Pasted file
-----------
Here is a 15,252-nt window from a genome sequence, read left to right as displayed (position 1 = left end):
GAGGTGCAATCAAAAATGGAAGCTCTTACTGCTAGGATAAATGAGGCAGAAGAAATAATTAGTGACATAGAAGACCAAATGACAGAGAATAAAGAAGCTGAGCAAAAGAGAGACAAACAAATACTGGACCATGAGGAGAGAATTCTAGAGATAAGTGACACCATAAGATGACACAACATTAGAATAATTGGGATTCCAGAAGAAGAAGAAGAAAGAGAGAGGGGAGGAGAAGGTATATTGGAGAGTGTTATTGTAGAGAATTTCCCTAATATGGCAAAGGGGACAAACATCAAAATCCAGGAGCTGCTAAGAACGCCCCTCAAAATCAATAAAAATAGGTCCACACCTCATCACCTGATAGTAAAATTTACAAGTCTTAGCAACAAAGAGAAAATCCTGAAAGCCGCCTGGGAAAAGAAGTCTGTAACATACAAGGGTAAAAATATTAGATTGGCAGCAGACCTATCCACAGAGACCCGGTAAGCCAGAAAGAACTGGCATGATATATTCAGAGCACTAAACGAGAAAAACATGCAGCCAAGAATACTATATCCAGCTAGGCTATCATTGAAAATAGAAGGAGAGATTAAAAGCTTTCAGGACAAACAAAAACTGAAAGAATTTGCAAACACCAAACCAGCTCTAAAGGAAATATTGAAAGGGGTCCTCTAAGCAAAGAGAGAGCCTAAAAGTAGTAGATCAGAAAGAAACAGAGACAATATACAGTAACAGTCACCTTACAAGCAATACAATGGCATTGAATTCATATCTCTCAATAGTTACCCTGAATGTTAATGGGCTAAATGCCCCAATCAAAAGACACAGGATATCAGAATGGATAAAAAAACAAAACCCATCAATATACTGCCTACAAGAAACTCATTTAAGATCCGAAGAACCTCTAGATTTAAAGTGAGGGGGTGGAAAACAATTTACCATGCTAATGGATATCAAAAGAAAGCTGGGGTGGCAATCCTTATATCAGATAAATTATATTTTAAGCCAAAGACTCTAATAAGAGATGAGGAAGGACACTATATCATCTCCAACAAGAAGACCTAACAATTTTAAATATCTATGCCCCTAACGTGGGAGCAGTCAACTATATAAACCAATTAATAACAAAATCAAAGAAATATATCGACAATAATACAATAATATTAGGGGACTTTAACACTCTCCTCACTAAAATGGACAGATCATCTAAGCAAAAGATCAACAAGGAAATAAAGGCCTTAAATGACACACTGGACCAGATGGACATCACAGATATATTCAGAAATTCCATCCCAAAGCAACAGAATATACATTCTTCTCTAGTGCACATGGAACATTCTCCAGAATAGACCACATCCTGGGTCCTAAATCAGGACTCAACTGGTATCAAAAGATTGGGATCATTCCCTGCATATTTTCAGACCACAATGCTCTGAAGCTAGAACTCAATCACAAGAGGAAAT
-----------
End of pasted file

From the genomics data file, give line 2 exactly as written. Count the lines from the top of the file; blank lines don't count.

GAGGTGCAATCAAAAATGGAAGCTCTTACTGCTAGGATAAATGAGGCAGAAGAAATAATTAGTGACATAGAAGACCAAATGACAGAGAATAAAGAAGCTGAGCAAAAGAGAGACAAACAAATACTGGACCATGAGGAGAGAATTCTAGAGATAAGTGACACCATAAGATGACACAACATTAGAATAATTGGGATTCCAGAAGAAGAAGAAGAAAGAGAGAGGGGAGGAGAAGGTATATTGGAGAGTGTTATTGTAGAGAATTTCCCTAATATGGCAAAGGGGACAAACATCAAAATCCAGGAGCTGCTAAGAACGCCCCTCAAAATCAATAAAAATAGGTCCACACCTCATCACCTGATAGTAAAATTTACAAGTCTTAGCAACAAAGAGAAAATCCTGAAAGCCGCCTGGGAAAAGAAGTCTGTAACATACAAGGGTAAAAATATTAGATTGGCAGCAGACCTATCCACAGAGACCCGGTAAGCCAGAAAGAACTGGCATGATATATTCAGAGCACTAAACGAGAAAAACATGCAGCCAAGAATACTATATCCAGCTAGGCTATCATTGAAAATAGAAGGAGAGATTAAAAGCTTTCAGGACAAACAAAAACTGAAAGAATTTGCAAACACCAAACCAGCTCTAAAGGAAATATTGAAAGGGGTCCTCTAAGCAAAGAGAGAGCCTAAAAGTAGTAGATCAGAAAGAAACAGAGACAATATACAGTAACAGTCACCTTACAAGCAATACAATGGCATTGAATTCATATCTCTCAATAGTTACCCTGAATGTTAATGGGCTAAATGCCCCAATCAAAAGACACAGGATATCAGAATGGATAAAAAAACAAAACCCATCAATATACTGCCTACAAGAAACTCATTTAAGATCCGAAGAACCTCTAGATTTAAAGTGAGGGGGTGGAAAACAATTTACCATGCTAATGGATATCAAAAGAAAGCTGGGGTGGCAATCCTTATATCAGATAAATTATATTTTAAGCCAAAGACTCTAATAAGAGATGAGGAAGGACACTATATCATCTCCAACAAGAAGACCTAACAATTTTAAATATCTATGCCCCTAACGTGGGAGCAGTCAACTATATAAACCAATTAATAACAAAATCAAAGAAATATATCGACAATAATACAATAATATTAGGGGACTTTAACACTCTCCTCACTAAAATGGACAGATCATCTAAGCAAAAGATCAACAAGGAAATAAAGGCCTTAAATGACACACTGGACCAGATGGACATCACAGATATATTCAGAAATTCCATCCCAAAGCAACAGAATATACATTCTTCTCTAGTGCACATGGAACATTCTCCAGAATAGACCACATCCTGGGTCCTAAATCAGGACTCAACTGGTATCAAAAGATTGGGATCATTCCCTGCATATTTTCAGACCACAATGCTCTGAAGCTAGAACTCAATCACAAGAGGAAAT